62

I have a model returning in the storeLocations object with a isDefault value. if isDefault returns true, I wan't to set that radio button in the group as checked.

Not sure if I need to do a $each(data, function(index,value) and iterate through each object returned or if there's an easier way to do this using angular constructs.

Object:

storeLocations = [
 {
  ... more values,
  isDefault: true
 }
]

Markup:

    <tr ng-repeat="location in merchant.storeLocations">
        <td>{{location.name}}</td>
        <td>{{location.address.address1}}</td>
        <td>{{location.address.address2}}</td>
        <td>{{location.address.city}}</td>
        <td>{{location.address.stateProvince}}</td>
        <td>{{location.address.postalCode}}</td>
        <td>{{location.address.country}}</td>
        <td>{{location.website}}</td>
        <td>{{location.zone}}</td>
        <td><input type="radio" ng-model="location.isDefault" value="{{location.isDefault}}" name="isDefault_group"></td>
  • Do you need an isDefault on every store location object? It seems it might be easier to remove that property from every object and just have a single storeDefault property. Then <input ... ng-model="storeDefault" value="{{location.id}}">. This of course assumes/requires that each location has a field (e.g., id) that holds a unique value. – Mark Rajcok Jan 25 '13 at 21:59
  • I like the data structure you proposed better, but I'd still need to show the default store as checked when returning the storeLocation objects. – Christopher Marshall Jan 25 '13 at 22:07
  • @joragupra Considering this question was asked in 2013, your linked answer should be marked a duplicate of this if anything. – Christopher Marshall Jul 1 '15 at 15:28
71

Use ng-value instead of value.

ng-value="true"

Version with ng-checked is worse because of the code duplication.

  • 1
    Is that from a recent release? I don't think that was available in the version I was using at the time. – Christopher Marshall Nov 14 '13 at 16:16
  • I use AngularJS v1.1.5. – ivan.a.bovin Nov 18 '13 at 3:32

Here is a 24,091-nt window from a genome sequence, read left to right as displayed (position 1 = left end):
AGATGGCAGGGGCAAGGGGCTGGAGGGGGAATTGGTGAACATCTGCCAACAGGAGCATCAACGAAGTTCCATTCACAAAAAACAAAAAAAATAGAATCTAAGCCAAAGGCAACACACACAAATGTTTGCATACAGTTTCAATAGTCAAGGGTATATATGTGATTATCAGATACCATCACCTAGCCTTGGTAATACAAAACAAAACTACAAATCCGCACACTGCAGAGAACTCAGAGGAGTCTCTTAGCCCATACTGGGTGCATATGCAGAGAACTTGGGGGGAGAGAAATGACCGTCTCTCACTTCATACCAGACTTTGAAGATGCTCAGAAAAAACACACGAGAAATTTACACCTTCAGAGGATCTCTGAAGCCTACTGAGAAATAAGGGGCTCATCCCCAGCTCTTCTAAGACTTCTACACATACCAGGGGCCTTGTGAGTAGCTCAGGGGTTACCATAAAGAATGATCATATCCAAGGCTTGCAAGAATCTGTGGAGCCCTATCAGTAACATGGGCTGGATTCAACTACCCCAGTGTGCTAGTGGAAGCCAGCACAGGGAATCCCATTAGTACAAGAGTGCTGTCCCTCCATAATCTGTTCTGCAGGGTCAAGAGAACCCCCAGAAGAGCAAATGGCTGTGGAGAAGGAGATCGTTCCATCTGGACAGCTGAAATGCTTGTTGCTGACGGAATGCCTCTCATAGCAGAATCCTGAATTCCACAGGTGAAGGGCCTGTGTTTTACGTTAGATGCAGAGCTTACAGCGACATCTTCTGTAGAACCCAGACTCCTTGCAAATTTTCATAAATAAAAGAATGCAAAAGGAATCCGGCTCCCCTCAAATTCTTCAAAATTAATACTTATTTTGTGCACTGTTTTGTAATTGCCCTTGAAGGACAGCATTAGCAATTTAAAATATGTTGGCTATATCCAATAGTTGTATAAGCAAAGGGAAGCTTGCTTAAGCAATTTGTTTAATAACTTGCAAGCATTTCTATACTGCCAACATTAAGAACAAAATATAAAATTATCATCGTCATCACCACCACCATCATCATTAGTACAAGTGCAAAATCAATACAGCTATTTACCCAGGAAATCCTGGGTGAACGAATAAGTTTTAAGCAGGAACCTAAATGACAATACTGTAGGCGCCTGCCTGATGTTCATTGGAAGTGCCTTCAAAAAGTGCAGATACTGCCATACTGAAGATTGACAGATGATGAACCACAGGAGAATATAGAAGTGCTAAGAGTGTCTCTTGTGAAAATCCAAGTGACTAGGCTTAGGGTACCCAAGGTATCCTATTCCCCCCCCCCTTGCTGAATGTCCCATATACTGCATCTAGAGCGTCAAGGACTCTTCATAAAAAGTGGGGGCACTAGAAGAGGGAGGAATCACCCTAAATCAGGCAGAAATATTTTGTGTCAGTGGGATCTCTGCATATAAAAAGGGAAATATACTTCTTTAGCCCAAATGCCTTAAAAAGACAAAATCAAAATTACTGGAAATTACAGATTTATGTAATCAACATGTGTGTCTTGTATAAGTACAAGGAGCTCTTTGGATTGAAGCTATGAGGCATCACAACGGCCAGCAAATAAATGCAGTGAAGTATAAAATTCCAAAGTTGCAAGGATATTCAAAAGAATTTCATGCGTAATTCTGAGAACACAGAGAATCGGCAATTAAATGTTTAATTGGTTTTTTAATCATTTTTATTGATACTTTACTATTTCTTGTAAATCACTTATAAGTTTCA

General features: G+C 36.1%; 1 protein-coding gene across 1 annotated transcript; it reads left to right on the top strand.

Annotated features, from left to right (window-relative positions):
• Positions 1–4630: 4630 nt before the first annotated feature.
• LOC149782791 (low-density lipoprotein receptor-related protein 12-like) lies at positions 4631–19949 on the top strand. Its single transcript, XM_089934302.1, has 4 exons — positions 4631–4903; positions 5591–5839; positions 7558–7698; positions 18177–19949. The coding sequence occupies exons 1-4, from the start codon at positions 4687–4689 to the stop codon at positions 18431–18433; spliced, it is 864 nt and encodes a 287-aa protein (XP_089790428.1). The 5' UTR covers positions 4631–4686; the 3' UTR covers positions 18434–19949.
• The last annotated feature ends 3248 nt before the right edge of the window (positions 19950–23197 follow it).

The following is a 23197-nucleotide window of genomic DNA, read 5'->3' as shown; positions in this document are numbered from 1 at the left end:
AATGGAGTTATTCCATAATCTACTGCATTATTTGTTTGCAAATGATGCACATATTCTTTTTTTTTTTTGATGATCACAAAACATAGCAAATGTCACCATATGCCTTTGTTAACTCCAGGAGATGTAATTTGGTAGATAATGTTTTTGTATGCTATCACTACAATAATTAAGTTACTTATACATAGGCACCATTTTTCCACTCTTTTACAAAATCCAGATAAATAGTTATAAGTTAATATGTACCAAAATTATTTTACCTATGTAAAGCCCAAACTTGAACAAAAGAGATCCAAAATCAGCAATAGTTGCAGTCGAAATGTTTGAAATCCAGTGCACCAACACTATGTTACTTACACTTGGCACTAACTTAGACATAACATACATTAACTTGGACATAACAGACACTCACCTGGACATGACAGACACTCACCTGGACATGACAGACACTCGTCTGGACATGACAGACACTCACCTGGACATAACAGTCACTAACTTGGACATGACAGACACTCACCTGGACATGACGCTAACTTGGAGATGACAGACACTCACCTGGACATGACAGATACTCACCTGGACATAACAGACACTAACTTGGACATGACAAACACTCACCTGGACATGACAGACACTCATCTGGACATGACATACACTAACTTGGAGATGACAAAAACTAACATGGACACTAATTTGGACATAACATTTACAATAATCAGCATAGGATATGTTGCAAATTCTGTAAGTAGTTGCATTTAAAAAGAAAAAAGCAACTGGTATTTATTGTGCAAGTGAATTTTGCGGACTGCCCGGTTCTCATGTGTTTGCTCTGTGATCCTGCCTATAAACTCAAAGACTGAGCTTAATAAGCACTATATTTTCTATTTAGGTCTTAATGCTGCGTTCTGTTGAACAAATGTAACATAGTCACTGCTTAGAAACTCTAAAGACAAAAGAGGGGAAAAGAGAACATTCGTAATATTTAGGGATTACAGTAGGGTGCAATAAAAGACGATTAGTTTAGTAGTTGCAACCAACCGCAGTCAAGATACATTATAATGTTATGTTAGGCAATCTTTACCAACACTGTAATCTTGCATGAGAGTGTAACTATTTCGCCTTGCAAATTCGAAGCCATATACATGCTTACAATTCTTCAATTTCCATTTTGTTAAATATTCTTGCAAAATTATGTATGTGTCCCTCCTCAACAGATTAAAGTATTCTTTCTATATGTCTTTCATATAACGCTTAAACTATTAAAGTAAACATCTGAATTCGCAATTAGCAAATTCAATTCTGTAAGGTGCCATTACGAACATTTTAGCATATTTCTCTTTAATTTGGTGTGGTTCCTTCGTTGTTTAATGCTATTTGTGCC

• 3
    This is the correct answer. Use 'ng-value' and 'ng-model' to correctly check/uncheck the button and to maintain the two way binding. – DhafirNz Mar 21 '14 at 0:38
  • @DhafirNz Just used this again, changing to correct answer. – Christopher Marshall Aug 14 '14 at 17:42
  • 5
    doesn't work for me .. instead ng-checked has worked – Chulo Nov 8 '16 at 11:33
57

If you have a group of radio button and you want to set radio button checked based on model, then radio button which has same value and ng-model, is checked automatically.

<input type="radio" value="1" ng-model="myRating" name="rating" class="radio">
<input type="radio" value="2" ng-model="myRating" name="rating" class="radio">
<input type="radio" value="3" ng-model="myRating" name="rating" class="radio">
<input type="radio" value="4" ng-model="myRating" name="rating" class="radio">

If the value of myRating is "2" then second radio button is selected.

  • How do you set the first one selected when the model is empty? I tried ng-checked and ng-init but doesn't work. Any ideas? – hogan Nov 26 '15 at 22:10
  • 1
    Hi, Why are you not set the default value of your model on controller load or in ng-init method? If you set the default value of your model on controller load like "myRating" = 1 then first radio button will show selected. – Rubi saini Dec 1 '15 at 4:33
  • 2
    What version of Angular? At least in 1.2, ng-model combined with "value" does NOT set one of the radio buttons to checked state when the page loads. Only after you select one does the two-way binding start to work. Edit: Actually, it works with numbers, but not if the value is a string. – tandrewnichols May 9 '16 at 14:37